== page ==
I venture to say that that is true; but these remarks lead to the conclusion, which apparently is shared by the Broad-; casting Committee, that,, if there is to he a broadcast of a debate in the Parliament, the whole debate should be broadcast and not merely some portion of itThere are various good reasons for that and I shall. say something about them in a moment; but meanwhile, I draw the attention of the House to the fact that the bill provides for the establishment of a committee consisting of members of both Houses - and there is now a proposal to enlarge that committee - and that that committee shall have responsibility, among other things, foi; apportioning the time or determining the hours during which the debates shall be broadcast. It happens in this country that we have two Houses of Parliament, and- it is proposed to broadcast the” debates iii both Houses during the experimental period. I understand that in New Zealand the debates in the Upper House are not broadcast, and consequently’.the whole of the debates iri the Lower House can be put on the air. Here, however, where the debates in both Houses are to be broadcast, for a* portion of the time of the parliamentary fitting the House of Representatives will be on the air and for a portion of the time the Senate will be on the air. Nobody can say in advance how the apportion ment of time will he made or what principle will be applied’ or’ otherwise in determining’ such apportionment; but this arrangement does lead to the Conclusion that either the broadcasting of an interesting debate- in one’ House will be abandoned half way through, or we shall have periodical switches with rather kaleidoscopic results to the general public. I say with great respect to the proponents of this bill that the broadcasting of a portion only of the proceedings in this House is thoroughly undesirable. In the first place, if the object of broadcasting is to give to the people a direct. account of the transactions of the Parliament, that “account should be complete. If some speeches are broadcast and others are not, the effect will be to give an, unbalanced picture of the Parliament to the listenerin. Of course another effect - and we all know this to be true - will be that within a limited period out of the total period there will inevitably be some “ jockeying “ for positions - members of all parties will be in it - and some attempt to concentrate on what is regarded as a period in which there is deemed to be a good’ listening public.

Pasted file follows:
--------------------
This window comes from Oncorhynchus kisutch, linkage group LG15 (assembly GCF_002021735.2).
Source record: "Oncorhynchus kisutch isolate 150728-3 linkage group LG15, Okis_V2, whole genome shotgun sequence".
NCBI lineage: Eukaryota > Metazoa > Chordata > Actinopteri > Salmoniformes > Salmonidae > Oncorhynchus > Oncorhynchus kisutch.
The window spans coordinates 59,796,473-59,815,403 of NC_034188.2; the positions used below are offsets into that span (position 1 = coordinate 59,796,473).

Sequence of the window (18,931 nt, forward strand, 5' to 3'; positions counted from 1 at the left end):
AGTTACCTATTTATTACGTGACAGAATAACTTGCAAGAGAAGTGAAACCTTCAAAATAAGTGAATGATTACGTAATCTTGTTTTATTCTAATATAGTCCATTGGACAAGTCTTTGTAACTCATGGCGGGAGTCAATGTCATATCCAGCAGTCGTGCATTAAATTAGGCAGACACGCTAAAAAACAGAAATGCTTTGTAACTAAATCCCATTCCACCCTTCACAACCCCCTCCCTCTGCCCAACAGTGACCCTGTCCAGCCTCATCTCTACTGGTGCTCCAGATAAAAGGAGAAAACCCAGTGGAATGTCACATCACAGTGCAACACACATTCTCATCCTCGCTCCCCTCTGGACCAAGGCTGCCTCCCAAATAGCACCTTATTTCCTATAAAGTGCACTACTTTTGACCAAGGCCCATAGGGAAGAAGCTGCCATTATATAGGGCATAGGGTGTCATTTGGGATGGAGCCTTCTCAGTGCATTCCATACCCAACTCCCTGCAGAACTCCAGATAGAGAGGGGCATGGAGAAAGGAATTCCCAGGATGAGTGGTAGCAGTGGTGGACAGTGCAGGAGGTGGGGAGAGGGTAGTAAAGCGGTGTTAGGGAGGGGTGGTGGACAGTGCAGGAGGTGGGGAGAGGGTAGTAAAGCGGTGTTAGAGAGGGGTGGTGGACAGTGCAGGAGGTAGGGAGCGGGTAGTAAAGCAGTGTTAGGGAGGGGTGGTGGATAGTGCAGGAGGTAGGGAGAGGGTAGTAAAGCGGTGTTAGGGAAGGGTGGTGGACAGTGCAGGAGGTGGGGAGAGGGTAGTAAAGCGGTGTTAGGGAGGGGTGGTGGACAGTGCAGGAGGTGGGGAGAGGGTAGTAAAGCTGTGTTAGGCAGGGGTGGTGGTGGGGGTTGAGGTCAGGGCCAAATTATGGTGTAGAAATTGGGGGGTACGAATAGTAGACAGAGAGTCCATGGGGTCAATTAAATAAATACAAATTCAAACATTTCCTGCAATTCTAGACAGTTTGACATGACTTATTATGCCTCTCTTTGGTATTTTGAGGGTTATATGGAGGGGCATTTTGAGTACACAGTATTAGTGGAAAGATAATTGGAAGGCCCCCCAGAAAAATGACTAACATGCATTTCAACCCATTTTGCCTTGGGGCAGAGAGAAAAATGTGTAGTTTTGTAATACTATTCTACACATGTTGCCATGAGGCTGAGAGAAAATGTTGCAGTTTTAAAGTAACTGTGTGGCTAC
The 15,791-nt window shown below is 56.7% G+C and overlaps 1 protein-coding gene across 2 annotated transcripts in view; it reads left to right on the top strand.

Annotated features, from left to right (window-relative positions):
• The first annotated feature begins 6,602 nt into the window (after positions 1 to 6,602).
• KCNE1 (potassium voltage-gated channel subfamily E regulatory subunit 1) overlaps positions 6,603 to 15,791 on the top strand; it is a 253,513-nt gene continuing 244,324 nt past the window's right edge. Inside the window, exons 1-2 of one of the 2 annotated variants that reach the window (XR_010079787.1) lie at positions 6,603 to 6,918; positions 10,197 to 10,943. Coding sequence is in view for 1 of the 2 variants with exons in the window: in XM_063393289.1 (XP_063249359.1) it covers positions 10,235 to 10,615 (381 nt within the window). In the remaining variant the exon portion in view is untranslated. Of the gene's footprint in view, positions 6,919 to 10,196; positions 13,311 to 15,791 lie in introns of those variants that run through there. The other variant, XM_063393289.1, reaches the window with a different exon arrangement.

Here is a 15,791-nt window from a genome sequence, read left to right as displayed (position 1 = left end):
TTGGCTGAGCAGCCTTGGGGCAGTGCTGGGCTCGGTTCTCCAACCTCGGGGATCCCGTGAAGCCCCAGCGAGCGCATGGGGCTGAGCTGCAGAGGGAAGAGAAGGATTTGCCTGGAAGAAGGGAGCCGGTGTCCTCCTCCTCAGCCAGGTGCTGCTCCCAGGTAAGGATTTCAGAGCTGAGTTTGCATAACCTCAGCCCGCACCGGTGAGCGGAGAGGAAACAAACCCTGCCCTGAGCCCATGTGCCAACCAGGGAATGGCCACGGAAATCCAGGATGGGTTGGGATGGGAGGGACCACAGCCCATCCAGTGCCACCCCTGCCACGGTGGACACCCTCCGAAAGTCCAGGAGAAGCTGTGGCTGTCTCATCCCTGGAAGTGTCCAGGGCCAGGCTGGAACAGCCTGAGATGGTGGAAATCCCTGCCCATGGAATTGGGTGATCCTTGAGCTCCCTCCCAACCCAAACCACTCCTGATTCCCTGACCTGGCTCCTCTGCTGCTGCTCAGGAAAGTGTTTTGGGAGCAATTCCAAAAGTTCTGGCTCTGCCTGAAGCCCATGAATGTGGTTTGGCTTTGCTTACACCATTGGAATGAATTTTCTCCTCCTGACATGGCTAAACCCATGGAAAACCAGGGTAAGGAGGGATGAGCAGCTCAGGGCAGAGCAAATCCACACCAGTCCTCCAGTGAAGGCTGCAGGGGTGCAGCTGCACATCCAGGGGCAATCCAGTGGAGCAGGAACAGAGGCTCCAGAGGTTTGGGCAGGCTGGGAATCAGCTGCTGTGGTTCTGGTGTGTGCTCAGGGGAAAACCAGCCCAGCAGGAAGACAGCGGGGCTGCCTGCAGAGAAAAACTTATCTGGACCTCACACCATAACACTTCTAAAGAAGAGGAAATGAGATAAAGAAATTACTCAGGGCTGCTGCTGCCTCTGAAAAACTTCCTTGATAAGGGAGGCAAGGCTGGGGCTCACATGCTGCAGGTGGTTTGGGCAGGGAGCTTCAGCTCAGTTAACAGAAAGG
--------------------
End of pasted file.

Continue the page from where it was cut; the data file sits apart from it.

– That is not a .new practice.
– No; but as far as the general public is concerned, debates are reported by the newspapers and, as I shall point out later on, must be reported in certain circumstances fairly. I will come to that in a moment. Meanwhile, the first effect of broadcasting for only a portion of the time will inevitably be that some members will have an opportunity to go on the air and others may have none whatever. I take the greatest exception to that. I believe very firmly that if through a public instrumentality there is to be a. broadcast of the debates of this House, every honorable member, whether he sits on the back bench or the front bench, should have equal opportunity to have his speech heard by the people who are listening in. And the moment that we adopt a’ provision which’ means that only a portion of the debate is broadcast the opportunity to present a true total picture of the debate. in the Parliament is lost. I have no illusions about this matter. I am not sitting <Vn a back bench. I occupy a position in this Parliament which means that, for all practical purposes, whenever I desire to take part in a debate I may do so. Therefore, I personally have great advantages in debate in this House ; but I have no illusions about this. Some of the most important speeches may be made by honorable members who sit on the back benches, those who are new members or who, for various reasons, are not occupying positions on the front benches. If we are to have a true picture of the Parliament we must have a whole picture.
The second aspect that troubles me is this: There is a provision in clause 14 of the bill which is designed to create privilege for the broadcasting authority. As we all know, absolute privilege attaches to the word spoken by members of Parliament in the Parliament. That is an old privilege which goes right back to the time of the Stuarts; but that privilege does not automatically attach to the person w_ho reports or broadcasts the proceedings pf the Parliament. Clause 14 reads -
No action or proceeding, civil or criminal, shall lie against any person for broadcasting any portion of the proceedings of either House of the Parliament.
I know that some amendments have been circulated, but they do not touch the point I am making here. Let us treat the words “ any person “ as applying to the Australian Broadcasting Commission and, under the foreshadowed amendment, to any other person authorized by the committee. The point is that the broadcast which is so privileged is a broadcast of a portion only of the debate. I do not wish to-be tedious or unduly technical in this matter; but this concerns the true privilege of this Parliament and the true relation between this Parliament and the public. The present position is perhaps not clearly understood. When somebody offers to report what has taken place in the Parliament that report is not possessed of absolute privilege. The same privilege does not vest automatically in the reporter, apart from the Hansard reporter, .as in the speaker on the floor of the House. What is privileged in a newspaper, for example, is a fair and accurate report of what has been said in the Parliament. Hansard, of course,